The recent intifada was a disaster for both peoples, but particularly for the Palestinians. In Israel, in addition to the dead and the injuredand the destruction, the vicious terror war killed any sense of trust that had developed between the two sides, and gravely weakened what I call the illusionists - the members of the Israeli peace camp who made the Palestinians' case within Israel. The electoral victory of Hamas, the war with Hezb'allah, and the strident and repeated eliminationist threats coming from a near nuclear Iran, have hopefully wiped away most of the vestiges of defeatism - the belief that more Israeli concessions will bring peace.
The Europeans demand that if negotiations are to begin again between Israel and the Palestinians, that Israel go back to where it left off at Camp David or Taba in early 2001 and forget its 1500 dead, the terror attacks, the vicious hate rhetoric and de-legitimization campaign that the Palestinians and their Arab allies have broadcast relentlessly in venues all around the world. The Israelis know that the Islamic terror groups, as well as the secular terror groups, are still armed to the teeth and remain aggressive in their intentions.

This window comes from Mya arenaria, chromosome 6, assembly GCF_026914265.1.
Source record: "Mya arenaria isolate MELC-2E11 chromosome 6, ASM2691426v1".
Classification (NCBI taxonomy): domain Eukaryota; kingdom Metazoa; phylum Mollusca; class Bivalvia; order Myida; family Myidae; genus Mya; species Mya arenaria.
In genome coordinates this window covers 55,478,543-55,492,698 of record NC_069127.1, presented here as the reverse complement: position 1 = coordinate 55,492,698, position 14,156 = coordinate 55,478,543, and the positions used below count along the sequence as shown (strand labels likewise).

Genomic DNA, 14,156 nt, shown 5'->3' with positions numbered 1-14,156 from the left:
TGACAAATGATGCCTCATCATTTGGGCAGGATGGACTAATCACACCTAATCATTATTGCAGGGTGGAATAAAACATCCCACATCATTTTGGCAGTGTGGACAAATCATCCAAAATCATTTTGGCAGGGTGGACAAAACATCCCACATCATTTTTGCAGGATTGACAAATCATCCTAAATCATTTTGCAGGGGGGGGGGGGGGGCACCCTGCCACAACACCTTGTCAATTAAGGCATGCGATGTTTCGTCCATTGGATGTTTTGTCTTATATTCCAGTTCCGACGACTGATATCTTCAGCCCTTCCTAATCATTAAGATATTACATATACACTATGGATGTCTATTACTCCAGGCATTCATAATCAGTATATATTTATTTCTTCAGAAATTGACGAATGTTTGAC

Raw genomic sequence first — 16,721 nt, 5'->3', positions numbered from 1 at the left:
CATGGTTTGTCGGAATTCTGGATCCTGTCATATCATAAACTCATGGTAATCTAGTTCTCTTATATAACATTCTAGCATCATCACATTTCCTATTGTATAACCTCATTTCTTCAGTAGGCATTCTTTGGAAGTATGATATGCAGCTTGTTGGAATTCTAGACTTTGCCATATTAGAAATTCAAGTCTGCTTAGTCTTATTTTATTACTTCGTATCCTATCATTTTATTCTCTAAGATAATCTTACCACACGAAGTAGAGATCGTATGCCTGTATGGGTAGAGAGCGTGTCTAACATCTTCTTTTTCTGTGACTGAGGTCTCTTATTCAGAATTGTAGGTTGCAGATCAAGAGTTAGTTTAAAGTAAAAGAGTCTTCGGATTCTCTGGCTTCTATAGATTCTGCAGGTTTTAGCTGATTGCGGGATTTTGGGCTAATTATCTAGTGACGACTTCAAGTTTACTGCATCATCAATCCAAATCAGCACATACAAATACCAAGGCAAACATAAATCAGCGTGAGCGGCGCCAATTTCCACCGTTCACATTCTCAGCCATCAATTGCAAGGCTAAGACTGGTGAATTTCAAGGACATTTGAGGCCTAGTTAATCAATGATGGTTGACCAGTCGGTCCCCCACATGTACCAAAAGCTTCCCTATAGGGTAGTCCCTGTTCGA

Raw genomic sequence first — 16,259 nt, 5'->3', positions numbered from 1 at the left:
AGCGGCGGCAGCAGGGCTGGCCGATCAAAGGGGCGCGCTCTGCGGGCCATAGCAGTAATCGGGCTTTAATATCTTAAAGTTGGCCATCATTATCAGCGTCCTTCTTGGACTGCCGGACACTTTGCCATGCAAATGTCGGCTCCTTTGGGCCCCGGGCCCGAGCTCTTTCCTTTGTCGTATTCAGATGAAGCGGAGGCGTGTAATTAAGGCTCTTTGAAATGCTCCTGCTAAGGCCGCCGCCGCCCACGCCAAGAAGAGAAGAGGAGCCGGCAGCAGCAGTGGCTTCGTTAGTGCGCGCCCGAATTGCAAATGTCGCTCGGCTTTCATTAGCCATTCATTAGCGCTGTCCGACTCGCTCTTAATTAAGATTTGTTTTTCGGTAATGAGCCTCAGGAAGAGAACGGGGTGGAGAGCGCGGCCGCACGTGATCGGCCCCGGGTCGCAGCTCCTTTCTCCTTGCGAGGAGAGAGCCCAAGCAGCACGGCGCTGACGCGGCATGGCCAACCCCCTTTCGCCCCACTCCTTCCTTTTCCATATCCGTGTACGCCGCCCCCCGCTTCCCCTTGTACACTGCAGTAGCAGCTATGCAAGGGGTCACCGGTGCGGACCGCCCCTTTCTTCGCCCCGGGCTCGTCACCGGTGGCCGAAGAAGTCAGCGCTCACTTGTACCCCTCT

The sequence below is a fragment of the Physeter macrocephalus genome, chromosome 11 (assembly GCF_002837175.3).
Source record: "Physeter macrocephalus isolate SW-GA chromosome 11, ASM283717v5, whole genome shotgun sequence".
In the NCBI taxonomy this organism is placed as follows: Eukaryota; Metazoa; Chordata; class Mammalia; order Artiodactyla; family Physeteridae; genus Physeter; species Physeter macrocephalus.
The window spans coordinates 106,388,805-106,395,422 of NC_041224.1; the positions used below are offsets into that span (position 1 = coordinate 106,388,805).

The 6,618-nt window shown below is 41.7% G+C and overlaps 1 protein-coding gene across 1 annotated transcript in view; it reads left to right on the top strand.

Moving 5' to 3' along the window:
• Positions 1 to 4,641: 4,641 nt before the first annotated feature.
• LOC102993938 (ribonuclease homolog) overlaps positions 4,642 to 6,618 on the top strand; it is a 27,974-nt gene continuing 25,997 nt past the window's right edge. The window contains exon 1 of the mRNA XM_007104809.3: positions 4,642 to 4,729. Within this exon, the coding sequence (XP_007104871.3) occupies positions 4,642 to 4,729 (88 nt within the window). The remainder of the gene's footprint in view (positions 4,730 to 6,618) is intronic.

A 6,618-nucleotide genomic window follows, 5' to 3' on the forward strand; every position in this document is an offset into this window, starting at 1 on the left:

In Southern Lebanon, the UNIFIL and Lebanese army forces merely looked on as Hezb'allah rearmed after the war. Israel's conflict with Hezb'allah and the Palestinians has never been primarily about settlements or the occupation, as the Europeans charge, though these are issues that reasonable parties could negotiate. More basically we have two peoples claiming the same land. And the conflict will not end so long as most Palestinians and their allies believe that Palestinian land is not only the West Bank and Gaza, but Israel too.